Since the adoption of the Paris Agreement, the focus of the United Nations climate regime has shifted from forging consensus among national governments toward animating implementation activity across multiple levels. Based on a case study of the Global Climate Action Portal—an online database designed to document nonstate actor climate commitments and implementation efforts—we trace, conceptualize, and assess how the roles of data, data infrastructures, and actor constellations have changed as a result of this shift. We argue that in the pre-COP21 negotiation phase, the United Nations Climate Secretariat strategically used the database to orchestrate and leverage nonstate actor commitments to exert pressure on intergovernmental negotiations. By contrast, in the post-COP21 implementation phase, the Secretariat, in collaboration with climate data specialists, is seeking to develop the portal to track and animate implementation activity. Given these developments, we discuss the potential and limitations of data-driven climate governance and set out avenues for future research.
Laura Mai and Joshua Philipp Elsässer, Orchestrating Global Climate Governance Through Data: The UNFCCC Secretariat and the Global Climate Action Platform. (2022) 22(4) Global Environmental Politics; pp. 151–172.
The Anthropocene thesis, albeit not an unproblematic starting point, foregrounds the inadequacy of tacitly reproduced assumptions, theoretical dispositions, and conceptual repertoires which have supported a critical mass of legal thinking and praxis. Acknowledging the disruptive effects of the ‘Anthropocene’ for law, my aim in this article is to make explicit that re-imagining law for the Anthropocene requires letting go of dominant ways of thinking and doing law, while enabling more adequate conceptions and modes of engagement to take hold. I suggest that the process of re-imagining law for the Anthropocene requires navigating a space of continuity and break that demands the legal discipline to confront questions about disciplinary identity and responsibility. Reflecting on what the process of re-imagining law might entail and how it could unfold, I propose the ‘question of possibilities’ as a leitmotif and ask: What could law become? In so doing, I map out concrete strategies and commitments which might inspire and encourage engagement with this question. These include: a practice of radical self-reflection, the cultivation of a generative outlook, the acknowledgement of legal multiplicity, and a persistent commitment to meaningful change.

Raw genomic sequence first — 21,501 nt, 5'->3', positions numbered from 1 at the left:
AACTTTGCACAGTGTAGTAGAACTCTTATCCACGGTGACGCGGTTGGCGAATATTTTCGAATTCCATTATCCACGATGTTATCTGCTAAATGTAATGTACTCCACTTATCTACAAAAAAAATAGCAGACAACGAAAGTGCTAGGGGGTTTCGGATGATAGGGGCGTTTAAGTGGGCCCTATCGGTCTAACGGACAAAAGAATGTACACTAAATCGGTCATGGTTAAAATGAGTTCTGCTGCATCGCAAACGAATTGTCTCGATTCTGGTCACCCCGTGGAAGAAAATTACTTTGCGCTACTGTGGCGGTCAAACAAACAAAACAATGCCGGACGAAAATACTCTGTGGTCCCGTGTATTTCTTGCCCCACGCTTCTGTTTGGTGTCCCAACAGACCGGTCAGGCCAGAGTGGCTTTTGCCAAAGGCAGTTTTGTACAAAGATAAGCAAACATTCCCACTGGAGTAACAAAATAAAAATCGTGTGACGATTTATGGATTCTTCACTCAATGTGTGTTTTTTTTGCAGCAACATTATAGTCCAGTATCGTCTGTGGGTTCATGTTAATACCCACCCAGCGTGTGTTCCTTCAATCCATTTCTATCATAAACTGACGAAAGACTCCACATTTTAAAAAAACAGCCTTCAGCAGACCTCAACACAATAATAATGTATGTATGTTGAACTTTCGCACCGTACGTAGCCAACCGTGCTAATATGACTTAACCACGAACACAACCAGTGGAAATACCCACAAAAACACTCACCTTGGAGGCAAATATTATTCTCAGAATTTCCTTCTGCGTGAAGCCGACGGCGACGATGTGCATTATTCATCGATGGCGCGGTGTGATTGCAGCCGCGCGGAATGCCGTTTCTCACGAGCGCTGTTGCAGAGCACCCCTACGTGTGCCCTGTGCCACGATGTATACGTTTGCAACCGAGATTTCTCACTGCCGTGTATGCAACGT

Laura Mai, The ‘Question of Possibilities’ as a Leitmotif for Re-imagining Law for the ‘Anthropocene’. (2022) Global Policy, 1–11.
Today, more than 8,000 cities and municipalities in 128 countries are taking action to address climate change.Footnote 1 To share information, build capacity and spread best practices, these cities participate in transnational governance networks – cross-border alliances which rely on voluntary cooperation among members.Footnote 2 By providing an evidence base for decision makers and establishing peer-to-peer learning mechanisms, these networks have the potential to enable city-level climate action.Footnote 3 However, research indicates that, as a result of limited mitigation ambition and weak monitoring processes, transnational city networks may make a less significant contribution to global climate governance than is generally assumed.Footnote 4 Even so, supporters of urban climate action argue that cities can and should play a central role in addressing climate change.Footnote 5 Jolene Lin’s Governing Climate Change: Global Cities and Transnational Lawmaking adds to the debate on whether cities and their transnational governance networks help in addressing climate change. Answering in the affirmative, Lin argues that city networks spread practices and voluntary standards, which eventually develop into ‘norms’ – reference points of appropriate behaviour which possess ‘a quality of “oughtness” that sets them apart from other kinds of rules’ (p. 127). Referring to these norms as ‘urban climate law’ (p. 128), Lin concludes that they positively contribute to global climate governance by complementing and reinforcing the international climate regime that has evolved under the United Nations Framework Convention on Climate Change (UNFCCC)Footnote 6 (pp. 150–8).
Mai, L. (2019). Book Review: Governing Climate Change: Global Cities and Transnational Lawmaking, Transnational Environmental Law, 8(1), 193-197. doi:10.1017/S2047102519000013